It takes only one trip to Italy. When you return you realize quickly that what you thought was Italian food is in fact Italian-American food.
Not that there is anything wrong with that.
It is hearty, bold and delicious but just not strictly Italian.
Meatballs and spaghetti? No way that's Italian. That's an Italian-American creation. Pasta floating in red sauce, almost soup like? Italians won't even think about it.
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To Italians, it is about the pasta, with just a kiss of sauce.
Shrimp, pasta and Parmesan Reggiano. Is that Italian? Never! No Italian would ever pair cheese and seafood.
The Coast has a handful of good Italian-influenced restaurants. I would be hard pressed to be critical of them all, but if you are in Biloxi and want authentic Italian food, and the best of Italian-American food as well, there is one restaurant and one chef you should visit: Chef Paola Bugli and Stalla at the Beau Rivage Casino and Resort.
Bugli, a native of Florence, is a graduate of the Aurelio Saffi Institute of Culinary Arts and has 20 years' experience working in traditional Italian restaurants in Italy.
She has an additional 10 years in Atlanta, including at Pricci's, Veni Vidi Vici, Nino's and Luciano's, plus opening Tavola, the Italian restaurant at The Cloister, Sea Island, Ga. Wow, what a resume!
Now that we have established Bugli's curriculum vitae, her authority in the Italian kitchen should be unquestionable, and the kitchen at Stalla is certainly about as Italian as it can be.
More than Italian
"Stalla is more than Italian, it also has Mediterranean influences, but the Italian influence is mainstay," Bugli said.
Bugli said most Americans don't understand the depth and breadth of Italian food and cooking traditions.
"People ask me about Italian sausage," Bugli said, "but do you have any idea how many types of sausage are made in Italy?"
Italy has many regional cooking variations, and local ingredients that can be found nowhere else. That is where Stalla comes in to its own.
Visit Stalla and let Bugli cook for you, and get ready to go to school.
You will find a solid menu and great specials. Look for Chicken Francese, a chicken dish made with fresh chicken, Cipollini onions, prosciutto, and lemon butter, white wine sauce and spaghetti. It is so simple, and it is so delicious.
You might also find veal cheeks Picatta, with capers, parsley and pasta, and, one of my favorites, a great bowl of mussels in spicy tomato sauce, made with Sambuca and cherry tomatoes and served with grilled bread.
You also will find local ingredients, such as a heritage breed of pork that is raised free range and locally sourced, and vegetables that are trucked weekly from a farm in Louisiana.
Some of the more Mediterranean touches can include a fresh catch of the day.
It will be served with farro, an ancient summer wheat grown in Italy, cooked with leeks and tomatoes. It is similar to risotto, but a bit lighter. You also will also have a choice of at least nine pastas, and all are made in-house.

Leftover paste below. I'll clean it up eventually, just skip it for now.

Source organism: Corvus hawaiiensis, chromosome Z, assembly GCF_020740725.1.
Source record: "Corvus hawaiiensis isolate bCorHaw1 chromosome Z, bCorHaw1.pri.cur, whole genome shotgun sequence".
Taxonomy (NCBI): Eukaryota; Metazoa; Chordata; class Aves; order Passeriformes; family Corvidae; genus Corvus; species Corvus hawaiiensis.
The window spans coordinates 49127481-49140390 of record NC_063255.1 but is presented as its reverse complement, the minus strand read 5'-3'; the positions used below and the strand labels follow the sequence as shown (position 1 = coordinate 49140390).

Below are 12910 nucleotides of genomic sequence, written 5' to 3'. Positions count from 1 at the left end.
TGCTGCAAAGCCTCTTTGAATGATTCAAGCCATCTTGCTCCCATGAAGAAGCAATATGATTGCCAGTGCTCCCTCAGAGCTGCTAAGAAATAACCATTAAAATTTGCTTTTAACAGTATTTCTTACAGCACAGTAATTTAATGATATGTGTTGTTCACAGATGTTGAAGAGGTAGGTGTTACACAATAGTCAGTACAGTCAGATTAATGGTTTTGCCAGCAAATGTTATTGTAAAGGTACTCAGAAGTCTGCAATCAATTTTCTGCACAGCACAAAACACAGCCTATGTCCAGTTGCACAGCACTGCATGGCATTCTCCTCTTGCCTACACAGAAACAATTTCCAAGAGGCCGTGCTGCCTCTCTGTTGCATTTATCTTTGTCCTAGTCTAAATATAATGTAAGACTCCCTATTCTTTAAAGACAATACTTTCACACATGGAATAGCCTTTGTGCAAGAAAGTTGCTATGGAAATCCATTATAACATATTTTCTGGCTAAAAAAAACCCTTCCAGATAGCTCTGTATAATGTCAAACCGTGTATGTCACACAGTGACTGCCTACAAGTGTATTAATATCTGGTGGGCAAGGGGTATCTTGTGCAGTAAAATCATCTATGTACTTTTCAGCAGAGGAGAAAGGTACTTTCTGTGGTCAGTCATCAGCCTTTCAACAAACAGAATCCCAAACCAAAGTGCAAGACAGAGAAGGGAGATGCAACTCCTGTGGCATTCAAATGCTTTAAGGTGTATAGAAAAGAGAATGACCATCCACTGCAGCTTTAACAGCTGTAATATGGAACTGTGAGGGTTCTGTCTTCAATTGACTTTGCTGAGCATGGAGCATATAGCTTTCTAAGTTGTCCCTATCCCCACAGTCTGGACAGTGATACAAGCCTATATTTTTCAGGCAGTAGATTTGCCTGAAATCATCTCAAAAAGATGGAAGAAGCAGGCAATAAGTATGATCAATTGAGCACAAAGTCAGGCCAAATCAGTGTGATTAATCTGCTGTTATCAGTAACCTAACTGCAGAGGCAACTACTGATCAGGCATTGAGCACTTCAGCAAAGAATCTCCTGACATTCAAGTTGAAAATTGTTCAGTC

Everything at Stalla is fresh, but the seafood gets special honors. The scallops and lobsters come from a Maine fisherman (when in season) and are overnighted to the Beau. Bugli said the mussels also are fresh.
Some familiar offerings
But not everything on the menu is going to be foreign to most people's Italian favorites.
Crab cakes, lasagna and shrimp scampi are standards and made with Chef Bugli's special touch.
The pizzas that come out of the huge pizza oven also are remarkable.
The pizza with marinara sauce, fresh Gulf shrimp, San Marzano tomatoes, garlic, mozzarella, and fresh basil is particularly good, as is the mushroom pizza.
It is made with a medley of fresh mushrooms, black truffle oil, arugula, mozzarella and a béchamel sauce.
Now that you have an idea what to expect when you eat at Stalla, you should also know that the ambiance is excellent as well.
It sports open wooden beams, re-purposed from a New England farm house, beautiful glass works, a super-sized olive oil container and a private dining area. The kitchen is open, so you can watch your meal come together and the chefs make their magic.
The Beau also has one of the highest-rated sommeliers in the South, Mark Warren, and he will help you select the wine to go with your meal.
Bugli insists that it is all a team effort that pushes it over the top. Stalla has a dedicated and talented staff, from sous chefs, to line cooks.
STALLA'S CORNISH HEN
4 Cornish game hens
Brine for chicken
1 gallon of water
2/3 cup kosher salt
3 lemons cut in half
5 to 6 stems of fresh rosemary
Bunches of thyme, sage and parsley
4 small pieces pancetta, or unsmoked bacon
Put the water, salt, lemons and rosemary in a pot and bring to a slow boil for about 30 minutes. Put the pot aside and let it cool down to room temperature. Once the brining liquid is cold, immerse the hens (after they have been washed and rinsed properly), making sure they are covered all the way from the liquid. Place the container in the refrigerator and let sit overnight. The next day remove the hens, but do not rinse. Season sparingly inside and out with salt and freshly ground black pepper. Stuff the birds with pancetta, and the herbs. Preheat your oven at 350 to 360 F, place the hens in a baking pan and brush on best quality olive oil. Roast for 35 to 45 minutes, turning several times to ensure even browning. Serve with roasted potatoes and seasonal veggies and make sure you have lots of napkins. It should be eaten with your hands so you can get the best flavor and fun.
This recipe also works well if you have an immersion circulator. Cook at 150 f for 5 hours, making sure to vacuum pack the birds to ensure safety. After removing the birds from the immersion circulator, roast at 450 f just until well-browned.
-- Chef Paola Bugli